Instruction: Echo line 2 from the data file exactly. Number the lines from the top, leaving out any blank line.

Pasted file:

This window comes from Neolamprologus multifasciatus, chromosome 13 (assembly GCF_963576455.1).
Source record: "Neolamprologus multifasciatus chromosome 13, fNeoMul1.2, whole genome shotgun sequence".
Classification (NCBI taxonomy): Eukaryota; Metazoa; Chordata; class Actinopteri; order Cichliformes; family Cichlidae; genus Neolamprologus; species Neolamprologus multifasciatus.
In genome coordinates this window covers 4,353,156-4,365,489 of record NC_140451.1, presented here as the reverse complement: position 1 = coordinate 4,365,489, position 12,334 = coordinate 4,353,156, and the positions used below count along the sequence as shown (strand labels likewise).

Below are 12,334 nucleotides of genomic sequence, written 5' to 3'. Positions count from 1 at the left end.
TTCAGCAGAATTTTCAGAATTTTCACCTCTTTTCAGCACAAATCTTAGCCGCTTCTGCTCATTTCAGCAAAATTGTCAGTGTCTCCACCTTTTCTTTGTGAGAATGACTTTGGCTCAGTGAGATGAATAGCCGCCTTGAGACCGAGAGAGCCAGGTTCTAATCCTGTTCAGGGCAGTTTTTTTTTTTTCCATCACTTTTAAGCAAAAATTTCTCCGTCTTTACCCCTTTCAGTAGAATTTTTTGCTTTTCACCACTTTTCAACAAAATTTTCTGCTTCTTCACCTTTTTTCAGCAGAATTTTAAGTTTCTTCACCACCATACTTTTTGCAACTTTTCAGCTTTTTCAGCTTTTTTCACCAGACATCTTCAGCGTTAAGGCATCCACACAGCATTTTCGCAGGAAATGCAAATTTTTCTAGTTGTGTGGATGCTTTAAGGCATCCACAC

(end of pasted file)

Source record: "Neolamprologus multifasciatus chromosome 13, fNeoMul1.2, whole genome shotgun sequence".